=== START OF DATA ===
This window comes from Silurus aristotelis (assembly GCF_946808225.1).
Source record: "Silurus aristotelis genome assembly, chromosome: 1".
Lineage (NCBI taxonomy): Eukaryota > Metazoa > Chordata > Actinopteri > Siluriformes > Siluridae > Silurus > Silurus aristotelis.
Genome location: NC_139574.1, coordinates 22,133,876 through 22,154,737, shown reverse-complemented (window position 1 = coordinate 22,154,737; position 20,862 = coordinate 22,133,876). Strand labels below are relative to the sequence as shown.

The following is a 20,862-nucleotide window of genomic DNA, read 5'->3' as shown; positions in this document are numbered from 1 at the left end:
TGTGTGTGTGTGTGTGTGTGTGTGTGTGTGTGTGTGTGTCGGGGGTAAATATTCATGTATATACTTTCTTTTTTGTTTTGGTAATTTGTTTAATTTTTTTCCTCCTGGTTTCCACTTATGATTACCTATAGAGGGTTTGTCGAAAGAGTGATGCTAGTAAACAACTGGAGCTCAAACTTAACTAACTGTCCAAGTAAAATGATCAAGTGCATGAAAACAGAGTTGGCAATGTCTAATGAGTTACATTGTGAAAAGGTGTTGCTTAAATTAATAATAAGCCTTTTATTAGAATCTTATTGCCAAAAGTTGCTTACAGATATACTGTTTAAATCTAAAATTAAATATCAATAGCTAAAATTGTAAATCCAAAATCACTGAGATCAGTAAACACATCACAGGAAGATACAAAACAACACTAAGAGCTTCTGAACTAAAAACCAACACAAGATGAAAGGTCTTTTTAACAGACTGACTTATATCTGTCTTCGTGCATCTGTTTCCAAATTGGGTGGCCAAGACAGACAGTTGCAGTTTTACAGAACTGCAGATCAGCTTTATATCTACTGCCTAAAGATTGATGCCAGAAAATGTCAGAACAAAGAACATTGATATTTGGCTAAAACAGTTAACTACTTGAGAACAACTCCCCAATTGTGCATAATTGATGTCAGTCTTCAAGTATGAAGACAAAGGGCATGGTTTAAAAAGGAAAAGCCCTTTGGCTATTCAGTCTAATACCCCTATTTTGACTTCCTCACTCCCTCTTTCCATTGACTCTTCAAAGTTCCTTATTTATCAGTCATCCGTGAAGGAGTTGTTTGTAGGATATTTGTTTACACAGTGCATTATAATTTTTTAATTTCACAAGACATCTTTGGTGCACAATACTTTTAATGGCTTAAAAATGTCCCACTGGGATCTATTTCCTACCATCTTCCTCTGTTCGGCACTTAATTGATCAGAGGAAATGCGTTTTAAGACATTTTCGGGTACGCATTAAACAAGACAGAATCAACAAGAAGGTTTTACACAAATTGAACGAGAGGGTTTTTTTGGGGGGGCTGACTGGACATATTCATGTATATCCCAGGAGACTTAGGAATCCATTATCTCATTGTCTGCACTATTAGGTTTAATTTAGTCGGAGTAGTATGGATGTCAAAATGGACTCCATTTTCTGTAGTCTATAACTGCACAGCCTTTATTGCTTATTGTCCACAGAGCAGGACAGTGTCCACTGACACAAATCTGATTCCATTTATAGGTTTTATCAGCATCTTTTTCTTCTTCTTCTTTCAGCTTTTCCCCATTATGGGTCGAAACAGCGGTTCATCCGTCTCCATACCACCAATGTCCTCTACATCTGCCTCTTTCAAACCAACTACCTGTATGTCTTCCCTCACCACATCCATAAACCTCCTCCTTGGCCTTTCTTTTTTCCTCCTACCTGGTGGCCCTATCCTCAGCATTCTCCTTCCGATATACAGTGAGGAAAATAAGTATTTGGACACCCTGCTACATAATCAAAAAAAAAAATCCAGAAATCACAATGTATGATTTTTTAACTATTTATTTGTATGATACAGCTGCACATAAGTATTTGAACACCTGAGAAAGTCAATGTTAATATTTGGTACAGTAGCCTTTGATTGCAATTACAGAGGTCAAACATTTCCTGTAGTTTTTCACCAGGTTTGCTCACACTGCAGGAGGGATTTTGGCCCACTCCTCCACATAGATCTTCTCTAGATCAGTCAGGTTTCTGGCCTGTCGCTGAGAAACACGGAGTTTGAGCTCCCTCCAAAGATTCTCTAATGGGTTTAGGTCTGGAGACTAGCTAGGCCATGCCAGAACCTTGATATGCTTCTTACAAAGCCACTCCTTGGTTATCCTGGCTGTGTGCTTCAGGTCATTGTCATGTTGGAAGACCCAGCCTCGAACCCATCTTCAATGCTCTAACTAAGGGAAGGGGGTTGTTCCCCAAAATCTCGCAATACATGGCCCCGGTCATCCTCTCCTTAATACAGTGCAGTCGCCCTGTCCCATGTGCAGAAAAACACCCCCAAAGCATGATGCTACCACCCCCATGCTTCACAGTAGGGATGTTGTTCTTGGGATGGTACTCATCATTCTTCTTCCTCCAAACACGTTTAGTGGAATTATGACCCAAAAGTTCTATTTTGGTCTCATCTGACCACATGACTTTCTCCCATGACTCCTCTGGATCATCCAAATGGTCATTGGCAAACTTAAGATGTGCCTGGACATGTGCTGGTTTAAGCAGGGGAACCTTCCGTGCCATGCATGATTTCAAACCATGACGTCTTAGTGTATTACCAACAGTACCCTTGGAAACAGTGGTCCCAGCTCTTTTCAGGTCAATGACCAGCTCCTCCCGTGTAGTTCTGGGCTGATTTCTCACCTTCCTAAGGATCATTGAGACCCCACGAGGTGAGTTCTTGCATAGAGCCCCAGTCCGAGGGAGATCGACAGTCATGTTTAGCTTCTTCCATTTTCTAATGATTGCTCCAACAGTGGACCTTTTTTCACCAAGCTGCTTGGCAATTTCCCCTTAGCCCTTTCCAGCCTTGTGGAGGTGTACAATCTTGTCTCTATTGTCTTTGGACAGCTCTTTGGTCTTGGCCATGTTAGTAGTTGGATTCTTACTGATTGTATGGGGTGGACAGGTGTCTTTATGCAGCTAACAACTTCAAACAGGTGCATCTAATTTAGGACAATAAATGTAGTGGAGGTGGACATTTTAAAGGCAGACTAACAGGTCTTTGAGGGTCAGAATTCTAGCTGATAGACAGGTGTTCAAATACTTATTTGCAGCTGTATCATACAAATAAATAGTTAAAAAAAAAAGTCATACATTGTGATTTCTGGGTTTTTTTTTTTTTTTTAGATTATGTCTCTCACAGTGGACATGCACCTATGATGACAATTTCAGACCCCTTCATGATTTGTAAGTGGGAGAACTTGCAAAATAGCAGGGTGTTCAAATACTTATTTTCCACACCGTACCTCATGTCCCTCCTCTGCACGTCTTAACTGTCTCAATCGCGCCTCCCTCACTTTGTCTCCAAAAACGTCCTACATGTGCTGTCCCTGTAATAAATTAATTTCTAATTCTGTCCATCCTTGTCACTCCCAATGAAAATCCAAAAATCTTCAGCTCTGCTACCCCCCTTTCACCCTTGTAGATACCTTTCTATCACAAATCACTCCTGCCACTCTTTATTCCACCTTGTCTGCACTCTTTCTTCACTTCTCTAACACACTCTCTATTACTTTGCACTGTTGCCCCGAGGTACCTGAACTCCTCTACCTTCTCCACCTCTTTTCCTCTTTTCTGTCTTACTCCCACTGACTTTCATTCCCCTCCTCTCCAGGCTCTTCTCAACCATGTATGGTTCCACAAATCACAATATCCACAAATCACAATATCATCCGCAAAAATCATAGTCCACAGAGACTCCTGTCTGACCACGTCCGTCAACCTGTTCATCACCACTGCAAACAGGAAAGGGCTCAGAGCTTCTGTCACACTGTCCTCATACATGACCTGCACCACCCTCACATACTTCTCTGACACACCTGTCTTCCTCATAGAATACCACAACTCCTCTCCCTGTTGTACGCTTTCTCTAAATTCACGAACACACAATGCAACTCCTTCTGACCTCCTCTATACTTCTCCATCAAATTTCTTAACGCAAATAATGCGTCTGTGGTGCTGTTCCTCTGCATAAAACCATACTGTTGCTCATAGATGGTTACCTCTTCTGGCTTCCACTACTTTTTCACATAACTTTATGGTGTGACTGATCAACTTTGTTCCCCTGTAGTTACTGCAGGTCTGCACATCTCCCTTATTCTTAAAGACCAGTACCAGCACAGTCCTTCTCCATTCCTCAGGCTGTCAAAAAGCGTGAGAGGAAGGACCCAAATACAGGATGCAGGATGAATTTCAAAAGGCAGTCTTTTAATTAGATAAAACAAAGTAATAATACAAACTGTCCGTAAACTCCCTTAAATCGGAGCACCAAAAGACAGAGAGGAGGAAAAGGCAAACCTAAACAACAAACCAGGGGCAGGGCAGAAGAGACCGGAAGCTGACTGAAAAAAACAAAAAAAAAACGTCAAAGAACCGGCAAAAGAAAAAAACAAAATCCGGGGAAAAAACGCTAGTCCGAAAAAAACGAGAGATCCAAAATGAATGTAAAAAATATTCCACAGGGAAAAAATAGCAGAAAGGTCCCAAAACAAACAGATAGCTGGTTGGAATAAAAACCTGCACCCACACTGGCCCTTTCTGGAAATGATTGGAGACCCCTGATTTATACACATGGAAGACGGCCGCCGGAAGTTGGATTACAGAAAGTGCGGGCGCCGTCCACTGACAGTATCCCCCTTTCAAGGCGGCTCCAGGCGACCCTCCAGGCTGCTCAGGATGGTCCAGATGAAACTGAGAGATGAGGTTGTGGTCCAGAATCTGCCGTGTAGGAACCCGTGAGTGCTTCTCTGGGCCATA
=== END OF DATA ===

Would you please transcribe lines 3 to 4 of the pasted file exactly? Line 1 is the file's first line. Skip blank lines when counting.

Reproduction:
Lineage (NCBI taxonomy): Eukaryota > Metazoa > Chordata > Actinopteri > Siluriformes > Siluridae > Silurus > Silurus aristotelis.
Genome location: NC_139574.1, coordinates 22,133,876 through 22,154,737, shown reverse-complemented (window position 1 = coordinate 22,154,737; position 20,862 = coordinate 22,133,876). Strand labels below are relative to the sequence as shown.